Wednesday, December 3, 2008

teachable trees

i have been much too silent about my most recent read, especially in light of my confession on a couch, "this book will probably change my life."

i realize that i may say that about every book i read.
but i really, really, really mean it this time.

hmmm. muse with me here about this:
i am (and my parents [and husband] will concur) a rather unteachable little sprite. i am cynical and analytical and these too combinations make for one impenetrable mind. if i have let my guard down and learned from you, i hope you know this is rare. i am also the poster girl for the little sister syndrome i like to call the "i know!" disorder. this combination makes for a problematic juxtaposition (aren't all humans problematic?) inside me.

what strikes me as odd and wonderful is the ultimate and unguarded release of this unteachable spirit upon opening a book. it seems that i trust the creak of the spine, the smell of age, and the words of history more than anything else in my life (except for experience...). i cannot delineate i trust the book because of its history (i am a rather rigid traditionalist - academically speaking) or if i trust it because of its confident silence. to write is to have a faith and certainty in a reader. modern hermeneutics takes into account every human's different interpretation of the written word, despite the persuasion, rhetoric, and explanation of the author. when an author releases his/her words, he/she lets go of whatever possible interpretation (ideally) and trust that it will be meaningful, in any way, to a reader.

it seems my hard exterior melts in this trust.
and this book, this written word, scales my wall of unteachablity and knocks it down,
stone by literary stone.

this new book will change my life.
and i really, really, really mean it.

i have wandered through life unenchanted with nature and bored when outdoors (i fault this to a concrete, suburban upbringing on roller-skates and television). two years ago, i felt my spirit emerging, a spirit of imagination towards nature which gave me a new-found appreciation for all the goings-on around me that i never before saw; i began to search out and entertain curiosities of things like ant hills and bird watching. in the past, i would have scoffed at this nonsense and buried my nose back into a book, since that is the only place i could find any imagination.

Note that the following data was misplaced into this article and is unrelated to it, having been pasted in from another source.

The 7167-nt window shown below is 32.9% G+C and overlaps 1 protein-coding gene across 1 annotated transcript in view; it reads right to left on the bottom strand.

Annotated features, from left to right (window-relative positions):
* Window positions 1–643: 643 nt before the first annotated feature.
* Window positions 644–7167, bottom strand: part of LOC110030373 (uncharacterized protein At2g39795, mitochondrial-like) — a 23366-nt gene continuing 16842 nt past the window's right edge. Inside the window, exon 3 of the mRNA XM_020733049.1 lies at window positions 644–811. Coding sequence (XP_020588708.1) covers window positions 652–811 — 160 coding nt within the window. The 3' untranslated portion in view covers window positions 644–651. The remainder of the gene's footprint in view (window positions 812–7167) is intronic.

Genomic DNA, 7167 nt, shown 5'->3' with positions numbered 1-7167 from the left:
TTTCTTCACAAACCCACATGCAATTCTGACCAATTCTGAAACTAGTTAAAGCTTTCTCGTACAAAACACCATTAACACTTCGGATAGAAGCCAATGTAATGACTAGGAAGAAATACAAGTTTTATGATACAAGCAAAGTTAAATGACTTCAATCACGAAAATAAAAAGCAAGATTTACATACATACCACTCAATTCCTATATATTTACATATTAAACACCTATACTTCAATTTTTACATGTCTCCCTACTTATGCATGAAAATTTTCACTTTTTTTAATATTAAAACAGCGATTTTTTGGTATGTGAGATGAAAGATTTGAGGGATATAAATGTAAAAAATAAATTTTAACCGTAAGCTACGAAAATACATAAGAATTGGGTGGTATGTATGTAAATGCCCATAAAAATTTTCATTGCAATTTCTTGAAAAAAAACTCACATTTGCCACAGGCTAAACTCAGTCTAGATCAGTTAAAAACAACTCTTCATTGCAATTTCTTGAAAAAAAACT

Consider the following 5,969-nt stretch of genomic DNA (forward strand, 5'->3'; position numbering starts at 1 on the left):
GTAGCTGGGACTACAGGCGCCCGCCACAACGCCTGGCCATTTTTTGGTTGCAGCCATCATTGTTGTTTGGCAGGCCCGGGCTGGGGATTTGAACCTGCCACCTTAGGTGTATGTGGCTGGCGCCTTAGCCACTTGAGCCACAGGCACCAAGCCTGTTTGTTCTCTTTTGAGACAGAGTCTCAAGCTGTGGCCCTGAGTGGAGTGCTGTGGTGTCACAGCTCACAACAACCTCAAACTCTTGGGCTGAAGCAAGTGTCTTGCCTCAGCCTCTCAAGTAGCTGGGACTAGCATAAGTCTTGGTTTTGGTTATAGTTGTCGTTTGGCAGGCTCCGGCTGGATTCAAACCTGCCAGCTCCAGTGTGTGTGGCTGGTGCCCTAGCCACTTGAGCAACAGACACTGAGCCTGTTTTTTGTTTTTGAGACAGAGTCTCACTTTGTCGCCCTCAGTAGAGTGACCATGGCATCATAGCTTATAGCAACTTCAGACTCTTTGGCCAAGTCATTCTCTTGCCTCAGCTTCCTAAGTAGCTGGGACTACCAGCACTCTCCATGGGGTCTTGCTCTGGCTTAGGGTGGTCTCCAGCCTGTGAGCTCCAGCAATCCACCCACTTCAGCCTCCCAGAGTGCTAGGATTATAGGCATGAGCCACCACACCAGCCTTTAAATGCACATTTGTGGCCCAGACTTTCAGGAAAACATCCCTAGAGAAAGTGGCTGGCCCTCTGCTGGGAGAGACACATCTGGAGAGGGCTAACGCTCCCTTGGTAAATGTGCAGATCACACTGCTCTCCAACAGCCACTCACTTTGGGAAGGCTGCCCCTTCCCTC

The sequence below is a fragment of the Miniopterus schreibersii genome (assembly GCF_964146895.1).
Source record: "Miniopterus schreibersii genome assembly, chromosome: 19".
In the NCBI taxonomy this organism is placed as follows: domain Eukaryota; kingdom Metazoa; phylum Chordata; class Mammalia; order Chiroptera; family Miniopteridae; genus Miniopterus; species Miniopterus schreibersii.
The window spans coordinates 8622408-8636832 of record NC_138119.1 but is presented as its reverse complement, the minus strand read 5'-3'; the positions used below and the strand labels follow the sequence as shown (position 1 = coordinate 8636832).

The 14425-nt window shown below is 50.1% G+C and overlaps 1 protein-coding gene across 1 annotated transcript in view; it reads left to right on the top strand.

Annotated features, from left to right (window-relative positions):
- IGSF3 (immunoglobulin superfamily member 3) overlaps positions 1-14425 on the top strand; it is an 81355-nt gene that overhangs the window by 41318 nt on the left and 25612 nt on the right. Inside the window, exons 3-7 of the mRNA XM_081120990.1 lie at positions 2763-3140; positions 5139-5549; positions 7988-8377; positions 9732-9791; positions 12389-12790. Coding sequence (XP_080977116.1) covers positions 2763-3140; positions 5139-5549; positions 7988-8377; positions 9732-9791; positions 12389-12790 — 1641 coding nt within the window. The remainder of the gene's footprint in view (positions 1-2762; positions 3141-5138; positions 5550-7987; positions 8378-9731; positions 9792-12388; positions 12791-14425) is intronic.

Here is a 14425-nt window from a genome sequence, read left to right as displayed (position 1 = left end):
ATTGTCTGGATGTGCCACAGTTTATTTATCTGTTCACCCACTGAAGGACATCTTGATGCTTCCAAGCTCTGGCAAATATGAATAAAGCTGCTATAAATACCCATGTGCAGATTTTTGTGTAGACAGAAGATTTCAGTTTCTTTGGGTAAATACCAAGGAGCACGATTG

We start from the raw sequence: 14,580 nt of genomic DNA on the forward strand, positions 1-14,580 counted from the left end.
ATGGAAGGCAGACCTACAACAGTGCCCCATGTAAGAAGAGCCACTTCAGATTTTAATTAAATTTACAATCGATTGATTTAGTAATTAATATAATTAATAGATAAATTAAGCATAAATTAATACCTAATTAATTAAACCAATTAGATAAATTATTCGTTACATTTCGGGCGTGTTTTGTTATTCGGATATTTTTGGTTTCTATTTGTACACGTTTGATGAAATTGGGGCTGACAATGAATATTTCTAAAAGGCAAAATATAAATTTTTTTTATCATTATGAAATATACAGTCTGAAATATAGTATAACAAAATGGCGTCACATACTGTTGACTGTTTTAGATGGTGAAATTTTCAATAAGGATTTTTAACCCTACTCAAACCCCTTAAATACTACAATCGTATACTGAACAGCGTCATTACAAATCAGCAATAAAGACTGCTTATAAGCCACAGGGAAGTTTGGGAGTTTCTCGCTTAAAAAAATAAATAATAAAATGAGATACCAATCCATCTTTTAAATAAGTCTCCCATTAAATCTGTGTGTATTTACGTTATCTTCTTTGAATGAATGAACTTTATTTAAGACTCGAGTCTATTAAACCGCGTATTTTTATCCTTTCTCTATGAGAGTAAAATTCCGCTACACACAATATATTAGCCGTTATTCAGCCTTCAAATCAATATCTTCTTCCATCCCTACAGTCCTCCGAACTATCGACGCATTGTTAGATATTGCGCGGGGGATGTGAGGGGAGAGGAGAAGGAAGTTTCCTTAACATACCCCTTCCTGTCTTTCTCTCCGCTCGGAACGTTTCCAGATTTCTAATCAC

but, back to my current read.

Pilgrim at Tinker Creek has infused what i discovered about nature two years ago with new insight and inspiration for continual growth in this area. In this nonfiction piece, Dillard records her thoughts as she spends a year wandering through Virginia's Blue Ridge valley at Tinker Creek. She muses about the lessons nature reveals to her, most of which she learns just by sitting and watching.

i do not sit and watch enough.

in chapter three, entitled "The Present," Dillard expounds on finding the current moment. I relate quite well to her tone: compassionate to the unrealized-self, hopeful of growth, aware of death, and never didactic. Perhaps this is why i can learn from her...because she never intended to teach.

a passage from last night that was particularly apt because of a conversation some of my friends had here (nothing is ever as coincidental as we imagine) about trees and finding a piece of identity in nature:

"I am sitting under a sycamore tree. I am soft-shell and peeled to the least puff of wind or smack of grit. The present of our life looks different under trees. Trees have dominion. I never killed that backyard sycamore; even its frailest inner bark was a shield. Trees do not accumulate life, but deadwood, like a thickening coat of mail. Their odds actually improve as they age...Some trees sink taproots to rock; some spread wide mats of roots clutching at acres. They will not be blown. We run around under these obelisk-creatures, teetering on our soft, small feet. We are out on a jaunt, picnicking, fattening like puppies for our deaths. Shall I carve a name on this trunk? What if I fell in a forest: Would a tree hear?" (92).

I feel my creative eye opening.
I feel a greater need than ever for imagination.

I must learn to be patient, sit under a tree, and let it teach...

~here's to hoping,
mme. bookling


she said...

"I feel my creative eye opening.
I feel a greater need than ever for imagination."

i think this is what i was TRYING to get at this morning. a greater need for imagination. the importance of dreaming. whatever you want to call it. but i love this piece of writing (in which once again i perceive you as so radiantly and beautifully yourself, it is almost blinding to the eye).

truth must dazzle gradually
or every man be blind
[e. dickinson]

Amanda said...

i am so happy you like dillard!
she is a difficult and rewarding poet, even in prose.

Iscah Mara said...

you wax hermeneutically with ease and wisdom. my shoulders rise with my sigh and smile. i love that it frees you.

i miss the outdoors. i miss birdwatching. that's all well and good now that winter is descending. i want to go on a hike and not get cold.

An Carol said...

you are good writer ,i had been lose on my way but i was lucky so find the way again . now i saw your writer i will to lookking for some book to myself ,so you are good writer you affect to me ,i want find a book will chang my life a book .